“Musician” is not a career choice. It’s an inherent quality, an identity. A song, written by one and felt by another, is sonic empathy. Music, performed in a room, every body vibrating with sound waves and with each other, is empathy embodied. Dance is a manifestation and then an exorcism of a shared experience.
I’m not interested in rushing to re-open live music. I can show my compassion and care for my community by laying low, not luring people into unsafe environments. Service industry businesses who reopen too early are essentially using their workers as an experimental control group.
Just because the proud Texas government says, ‘Whell, it isn’t not-dangerous, but it also isn’t not-okay!’ does not mean it is safe or okay to re-open. I know venue owners are stuck between a rock and a hard place right now. My trust will remain with the ones who do not cross the picket line.
Musicians in America are part of a heritage. We are cultural descendants of the ones who wrote protest songs, who rallied for ending the Vietnam War. We belong to a lineage of people who performed to raise money for AIDS/HIV research in the Nineties. Our godfathers are about Farm Aid. We give our hearts and souls to our community.
My brilliant friend Jackie Venson just earned $6,000 for National Independent Venue Association (NIVA) by auctioning a few of her guitars. T.C. Superstar hosted livestream fundraisers for their favorite local venues. I’ve participated in two fundraisers for Hotel Vegas, and I have been running my own weekly livestream performance with different beneficiaries each week, but I am not heavily promoting it.
I feel like I’m learning a new skill, and letting people watch me take off my training wheels and stumble. I appreciate the challenge of learning to perform this way, and I continue to do it for the handful of people who have expressed feeling relief and solidarity with these performances. I will continue, as long as that is the case.
Being in a crowded room at a loud sweaty live show is like lovemaking. Performing a livestream in the reflection of your selfie-camera to a fluctuating room of anonymous ADD virtual passers-by is like busking naked on the moon. Or it’s like Tinder. There are no pheromones.
I cannot speculate about the future of live music without fear and anxiety. My biggest fear is that live music will no longer be a natural resource, a human right, but will become co-opted by the privileged. For a venue to break even at 25% capacity, they likely have to quadruple the cover charge. That kind of economic shift would only make space for already well known, well established bands to play for financially privileged audiences.
I do miss the energy exchange, so much. For a couple beers and a sandwich, I’ll play acoustic guitar and sing songs on your lawn.
AC: Everyone’s had to shift or drastically alter their work situation. What does that look like for you?
AC: A Giant Dog did a remote studio session. We had a Zoom band meeting about how to execute a particular song for an upcoming movie. One by one, we each tracked our separate parts.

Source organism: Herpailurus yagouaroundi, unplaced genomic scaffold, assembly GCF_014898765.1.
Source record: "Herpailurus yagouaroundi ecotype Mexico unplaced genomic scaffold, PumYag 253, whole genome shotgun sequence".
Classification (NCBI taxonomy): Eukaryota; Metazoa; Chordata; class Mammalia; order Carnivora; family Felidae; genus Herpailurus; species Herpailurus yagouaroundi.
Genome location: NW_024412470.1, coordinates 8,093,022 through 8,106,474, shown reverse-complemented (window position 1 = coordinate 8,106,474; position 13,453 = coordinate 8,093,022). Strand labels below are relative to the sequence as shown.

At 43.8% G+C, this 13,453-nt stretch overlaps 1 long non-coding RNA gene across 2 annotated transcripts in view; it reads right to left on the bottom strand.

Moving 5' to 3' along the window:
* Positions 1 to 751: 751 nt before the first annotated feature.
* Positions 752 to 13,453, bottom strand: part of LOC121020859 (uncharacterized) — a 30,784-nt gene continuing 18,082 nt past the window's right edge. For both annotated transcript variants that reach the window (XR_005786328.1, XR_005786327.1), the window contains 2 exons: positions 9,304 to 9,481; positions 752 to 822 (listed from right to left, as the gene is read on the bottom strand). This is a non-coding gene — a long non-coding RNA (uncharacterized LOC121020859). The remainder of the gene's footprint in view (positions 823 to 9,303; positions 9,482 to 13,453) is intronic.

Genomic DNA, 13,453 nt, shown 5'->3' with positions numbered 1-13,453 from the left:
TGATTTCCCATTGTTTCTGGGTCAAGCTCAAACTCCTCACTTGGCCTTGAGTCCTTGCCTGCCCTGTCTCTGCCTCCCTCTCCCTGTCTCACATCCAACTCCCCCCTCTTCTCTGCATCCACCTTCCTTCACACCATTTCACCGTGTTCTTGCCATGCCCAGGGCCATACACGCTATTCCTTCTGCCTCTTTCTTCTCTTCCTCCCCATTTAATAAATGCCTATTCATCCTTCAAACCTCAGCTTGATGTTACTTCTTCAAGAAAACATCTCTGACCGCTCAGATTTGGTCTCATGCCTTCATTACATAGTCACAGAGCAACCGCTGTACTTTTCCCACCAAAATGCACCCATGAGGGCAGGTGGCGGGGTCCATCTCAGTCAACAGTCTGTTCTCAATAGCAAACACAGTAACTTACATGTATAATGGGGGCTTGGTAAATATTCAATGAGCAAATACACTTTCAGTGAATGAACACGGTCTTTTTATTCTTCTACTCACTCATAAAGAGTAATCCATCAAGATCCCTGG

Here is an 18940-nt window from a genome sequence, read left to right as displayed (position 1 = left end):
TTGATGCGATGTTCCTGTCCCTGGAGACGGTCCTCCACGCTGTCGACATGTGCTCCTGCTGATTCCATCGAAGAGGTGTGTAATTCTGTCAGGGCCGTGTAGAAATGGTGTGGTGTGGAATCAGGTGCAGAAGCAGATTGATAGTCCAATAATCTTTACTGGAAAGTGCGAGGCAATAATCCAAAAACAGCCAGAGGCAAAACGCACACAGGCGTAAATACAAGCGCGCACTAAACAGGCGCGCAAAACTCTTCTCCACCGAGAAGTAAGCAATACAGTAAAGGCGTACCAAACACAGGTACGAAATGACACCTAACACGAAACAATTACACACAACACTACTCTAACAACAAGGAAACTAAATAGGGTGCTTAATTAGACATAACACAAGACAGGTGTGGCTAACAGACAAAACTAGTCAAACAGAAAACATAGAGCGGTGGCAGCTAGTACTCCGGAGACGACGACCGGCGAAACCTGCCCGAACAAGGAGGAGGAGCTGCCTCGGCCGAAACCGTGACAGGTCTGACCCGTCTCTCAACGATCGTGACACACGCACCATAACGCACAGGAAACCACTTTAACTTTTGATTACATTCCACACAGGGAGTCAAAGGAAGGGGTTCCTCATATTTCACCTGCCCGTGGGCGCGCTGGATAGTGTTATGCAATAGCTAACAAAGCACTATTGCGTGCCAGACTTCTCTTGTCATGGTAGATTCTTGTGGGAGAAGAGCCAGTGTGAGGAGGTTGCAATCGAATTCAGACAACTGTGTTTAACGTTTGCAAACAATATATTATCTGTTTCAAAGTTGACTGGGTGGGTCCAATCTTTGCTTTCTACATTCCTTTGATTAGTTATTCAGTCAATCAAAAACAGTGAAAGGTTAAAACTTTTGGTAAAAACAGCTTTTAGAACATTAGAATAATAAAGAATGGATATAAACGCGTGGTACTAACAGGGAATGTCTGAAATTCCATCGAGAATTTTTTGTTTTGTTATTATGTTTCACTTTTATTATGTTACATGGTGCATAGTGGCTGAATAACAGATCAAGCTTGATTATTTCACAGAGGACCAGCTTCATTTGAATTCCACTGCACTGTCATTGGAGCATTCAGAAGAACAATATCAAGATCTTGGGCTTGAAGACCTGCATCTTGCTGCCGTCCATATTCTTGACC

Our drummer went in first, then bass, then guitar, each taking about an hour. Sabrina went in and laid down vocals, then sent it to Manhattan, where I added guitar, some keys, and shiny things. I sent it back to Austin to be mixed.
I don’t particularly like working this way. There is a lot of chemistry that gets lost not being in the same room with like minded individuals, feeding off of their energy. We couldn’t pass up the opportunity though, and I’m glad we followed it through.
Other than that, Sweet Spirit's album Trinidad is about to come out, so instead of doing interviews and checking emails from the road, we get to do it from the comfort of a bed, or patio furniture, or bubble bath, or toilet, or under the bed, or naked, or even eating a kumquat. Basically anywhere that isn't a van.
SE: Basically, I’ve spent most of my time surveilling Andrew, naked, under his bed, eating a kumquat.
People can watch me watch him, and we’ll split the tips.
AC: What’s your soundtrack for the apocalypse and what role does music play for you as a fan and scholar of it in times of hardship?
AC: I don’t know if this is the apocalypse, but it certainly is a time of hardship for many. I wasn’t listening to much when this all started. I was making/writing a lot of music.
I was all, “I’m gonna take advantage of an opportunity like this and be the most productive human to ever live!" Evidently, that wore off. I started listening to classic albums that I don’t think I gave enough attention to, or tried to listen with a different appreciation.
Brian Eno, Prince, Bowie, Bob Dylan, Blondie, Lou Reed – classics I’m diving into deeper than I usually do. In a weird way, I felt like I owed it to them or something? I have this huge appreciation for the beauty and magic in music.
However, if I listen to these idols too much, I begin to start thinking, “This piece of music is the end all, be all. Nothing will ever be as good as this, so why even f*cking try?” I have to stop.
SE: Since I’m spending most of my time in solitude, my life is scored. I’m like a walking, breathing montage of motivation and heartbreak. I’ve got two speeds right now when it comes to my soundtrack: Full-on angst, or smooth and soothing.
While I mow my lawn or jog in the Saharan climate, I listen to Flipper, the Adverts, the Damned, Wire, Hüsker Dü, X, Cherry Glazerr. While I cry in the bath or drink wine and slap junebugs on my porch, I listen to Roy Orbison, Alicia Keys, Perfume Genius, Jeff Buckley, Joni Mitchell, Brandi Carlile, Otis Redding.